Imagine that you're relaxing on the sofa channel-surfing. You pause on a channel with a woman in a white lab coat talking about allergies. At the end of her lecture, she asks you to push a button on your remote to get more information about the drugs she's just talked about.
If you live in Europe, this could soon be a reality.
The proposed channel, which would also show health-related news, is a combined effort of four big pharmaceutical companies: Johnson & Johnson (NYSE: JNJ), Pfizer (NYSE: PFE), Novartis (NYSE: NVS), and Procter & Gamble (NYSE: PG). Before the channel can go live, there will need to be changes in European laws since direct-to-consumer advertising of medicinal drugs is currently banned in Europe. Five years ago, the industry and patient groups -- which the companies fund -- failed to overturn the ban on "disease awareness campaigns," so convincing the European commission that it's in the best interest of patients may be an uphill battle.
Advertising to consumers on TV and radio, as well as in magazines and newspapers, has been available to drug manufactures in the U.S. for the past 10 years. In that time, advertising has increased substantially, from $1.1 billion in 1997 to $4.2 billion in 2005. According to the U.S. Government Accountability Office, the amount spent on direct-to-consumer advertising has increased twice as fast as spending on promotion to physicians or on research and development. The reason is clear -- advertisements sell products.
From a patient's perspective, I'm not sure I'd watch something like this. Then again, I have a DVR so I don't have to watch the commercials, which means I might not be the typical consumer. Using the remote to interact with the digital TV channel sounds an awful lot like navigating a Web page, so I wonder if using the Internet wouldn't be a better choice for the companies. Personally, I might be more inclined to do research about a disease on a pharma-sponsored website.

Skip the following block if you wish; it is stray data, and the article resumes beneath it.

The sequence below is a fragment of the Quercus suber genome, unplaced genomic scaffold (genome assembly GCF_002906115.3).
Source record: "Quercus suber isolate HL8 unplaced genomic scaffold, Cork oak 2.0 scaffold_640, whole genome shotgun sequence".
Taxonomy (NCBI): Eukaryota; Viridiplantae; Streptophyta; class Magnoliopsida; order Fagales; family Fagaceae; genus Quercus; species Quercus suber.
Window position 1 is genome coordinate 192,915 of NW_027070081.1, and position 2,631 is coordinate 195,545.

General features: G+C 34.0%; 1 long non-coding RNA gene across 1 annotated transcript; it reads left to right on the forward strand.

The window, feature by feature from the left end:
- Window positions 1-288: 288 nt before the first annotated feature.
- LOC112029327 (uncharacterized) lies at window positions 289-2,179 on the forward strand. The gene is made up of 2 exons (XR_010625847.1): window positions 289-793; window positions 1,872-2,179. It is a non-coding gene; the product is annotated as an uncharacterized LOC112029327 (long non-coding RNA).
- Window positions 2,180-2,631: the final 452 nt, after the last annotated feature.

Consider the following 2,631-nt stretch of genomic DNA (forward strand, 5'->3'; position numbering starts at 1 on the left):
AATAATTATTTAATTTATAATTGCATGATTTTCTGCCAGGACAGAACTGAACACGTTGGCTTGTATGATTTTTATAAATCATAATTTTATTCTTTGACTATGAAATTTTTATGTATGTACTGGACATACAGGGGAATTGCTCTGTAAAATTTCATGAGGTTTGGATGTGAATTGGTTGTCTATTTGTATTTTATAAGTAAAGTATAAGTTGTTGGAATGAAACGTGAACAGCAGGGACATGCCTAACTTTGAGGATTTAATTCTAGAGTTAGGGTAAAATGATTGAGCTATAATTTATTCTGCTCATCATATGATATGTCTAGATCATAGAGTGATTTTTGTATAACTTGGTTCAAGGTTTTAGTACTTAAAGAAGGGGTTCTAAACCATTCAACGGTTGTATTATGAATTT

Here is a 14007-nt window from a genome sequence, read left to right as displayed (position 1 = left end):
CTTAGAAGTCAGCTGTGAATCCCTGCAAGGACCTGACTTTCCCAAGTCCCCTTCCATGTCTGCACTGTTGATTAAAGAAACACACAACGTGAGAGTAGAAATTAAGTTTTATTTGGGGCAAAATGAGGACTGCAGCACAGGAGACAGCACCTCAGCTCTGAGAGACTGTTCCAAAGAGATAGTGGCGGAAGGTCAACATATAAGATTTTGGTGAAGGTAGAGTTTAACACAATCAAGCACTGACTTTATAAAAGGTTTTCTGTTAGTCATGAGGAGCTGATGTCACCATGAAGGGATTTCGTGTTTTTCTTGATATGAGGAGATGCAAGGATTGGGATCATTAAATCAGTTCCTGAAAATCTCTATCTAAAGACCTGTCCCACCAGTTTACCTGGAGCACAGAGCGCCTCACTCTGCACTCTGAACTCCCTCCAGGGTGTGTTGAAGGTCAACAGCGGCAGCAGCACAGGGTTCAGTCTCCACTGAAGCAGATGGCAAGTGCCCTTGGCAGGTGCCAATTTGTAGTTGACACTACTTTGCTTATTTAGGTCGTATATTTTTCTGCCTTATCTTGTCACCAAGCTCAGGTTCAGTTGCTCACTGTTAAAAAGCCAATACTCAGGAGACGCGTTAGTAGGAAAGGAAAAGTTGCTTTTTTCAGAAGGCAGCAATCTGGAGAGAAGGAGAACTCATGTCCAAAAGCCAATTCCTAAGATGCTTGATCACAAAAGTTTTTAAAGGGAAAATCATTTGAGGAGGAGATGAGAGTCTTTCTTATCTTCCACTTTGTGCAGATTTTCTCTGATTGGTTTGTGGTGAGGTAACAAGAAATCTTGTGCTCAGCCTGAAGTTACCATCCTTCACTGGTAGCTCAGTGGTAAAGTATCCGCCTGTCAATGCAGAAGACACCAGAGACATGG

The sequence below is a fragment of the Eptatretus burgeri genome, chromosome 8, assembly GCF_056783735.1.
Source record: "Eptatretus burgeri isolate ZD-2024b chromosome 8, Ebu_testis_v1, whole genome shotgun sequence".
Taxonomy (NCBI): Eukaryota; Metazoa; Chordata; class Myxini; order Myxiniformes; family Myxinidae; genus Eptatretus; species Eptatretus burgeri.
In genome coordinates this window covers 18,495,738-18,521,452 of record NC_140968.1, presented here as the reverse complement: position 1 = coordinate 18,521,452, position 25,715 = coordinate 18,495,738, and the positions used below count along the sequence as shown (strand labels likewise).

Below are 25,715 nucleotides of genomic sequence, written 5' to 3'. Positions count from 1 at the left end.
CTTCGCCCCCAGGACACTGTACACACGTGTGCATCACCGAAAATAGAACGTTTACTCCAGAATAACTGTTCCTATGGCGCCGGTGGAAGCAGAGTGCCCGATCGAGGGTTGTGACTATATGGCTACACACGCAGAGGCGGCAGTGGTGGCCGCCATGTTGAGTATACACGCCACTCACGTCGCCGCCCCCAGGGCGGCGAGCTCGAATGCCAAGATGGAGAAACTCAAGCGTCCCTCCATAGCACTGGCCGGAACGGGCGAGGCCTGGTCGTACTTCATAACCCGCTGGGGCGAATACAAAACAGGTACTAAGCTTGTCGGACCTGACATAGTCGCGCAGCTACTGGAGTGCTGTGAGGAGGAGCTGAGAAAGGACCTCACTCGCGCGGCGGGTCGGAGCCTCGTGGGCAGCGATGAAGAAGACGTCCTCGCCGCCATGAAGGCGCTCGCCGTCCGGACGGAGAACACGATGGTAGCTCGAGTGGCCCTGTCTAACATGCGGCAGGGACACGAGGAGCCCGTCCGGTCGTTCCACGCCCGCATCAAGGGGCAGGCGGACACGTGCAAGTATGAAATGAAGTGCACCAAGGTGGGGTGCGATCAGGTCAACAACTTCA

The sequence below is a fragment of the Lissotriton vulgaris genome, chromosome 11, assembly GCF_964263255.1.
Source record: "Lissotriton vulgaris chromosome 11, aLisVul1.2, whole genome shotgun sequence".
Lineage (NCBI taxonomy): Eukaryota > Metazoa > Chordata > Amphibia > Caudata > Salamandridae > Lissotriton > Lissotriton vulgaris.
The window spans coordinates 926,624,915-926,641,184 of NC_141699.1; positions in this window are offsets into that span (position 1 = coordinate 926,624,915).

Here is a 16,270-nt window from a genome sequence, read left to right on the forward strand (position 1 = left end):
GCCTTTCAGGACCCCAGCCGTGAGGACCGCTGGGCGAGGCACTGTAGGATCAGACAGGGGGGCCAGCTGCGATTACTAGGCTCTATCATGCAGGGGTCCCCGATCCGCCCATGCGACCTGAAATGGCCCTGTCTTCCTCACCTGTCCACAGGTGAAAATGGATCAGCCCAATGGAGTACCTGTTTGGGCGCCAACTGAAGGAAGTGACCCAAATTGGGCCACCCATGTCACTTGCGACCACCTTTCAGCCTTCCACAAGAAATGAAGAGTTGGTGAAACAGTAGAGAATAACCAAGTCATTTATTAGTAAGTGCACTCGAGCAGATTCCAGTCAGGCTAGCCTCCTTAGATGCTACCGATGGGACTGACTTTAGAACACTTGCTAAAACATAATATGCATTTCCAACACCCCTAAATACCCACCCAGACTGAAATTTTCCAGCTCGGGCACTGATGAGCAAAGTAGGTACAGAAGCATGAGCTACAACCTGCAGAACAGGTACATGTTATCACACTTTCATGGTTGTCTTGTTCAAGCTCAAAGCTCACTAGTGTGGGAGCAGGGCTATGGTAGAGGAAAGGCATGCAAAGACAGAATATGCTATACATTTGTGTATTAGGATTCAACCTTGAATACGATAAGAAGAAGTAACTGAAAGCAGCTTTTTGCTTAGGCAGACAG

From an investor's perspective, it sounds like a great idea if it will sway consumers enough to get them to talk to their doctor. Drug companies don't typically report their advertising budgets for drugs, but a 2003 Harvard University-MIT study found that every dollar spent on advertising resulted in $4.20 in increased sales. Assuming the drug manufacturers are able to keep the same gross margins, the channel has the potential to increase sales significantly.
Johnson and Johnson is a Motley Fool Income Investor newsletter selection. To see what other great dividend payers are helping the service beat the market, take a free 30-day trial today.
Pfizer is an Inside Value recommendation.Fool contributor Brian Orelli, Ph.D., doesn't own share of any companies mentioned in this article. He blogs about start-up biotech companies at Babybiotechs.com. The Fool has an ironclad disclosure policy.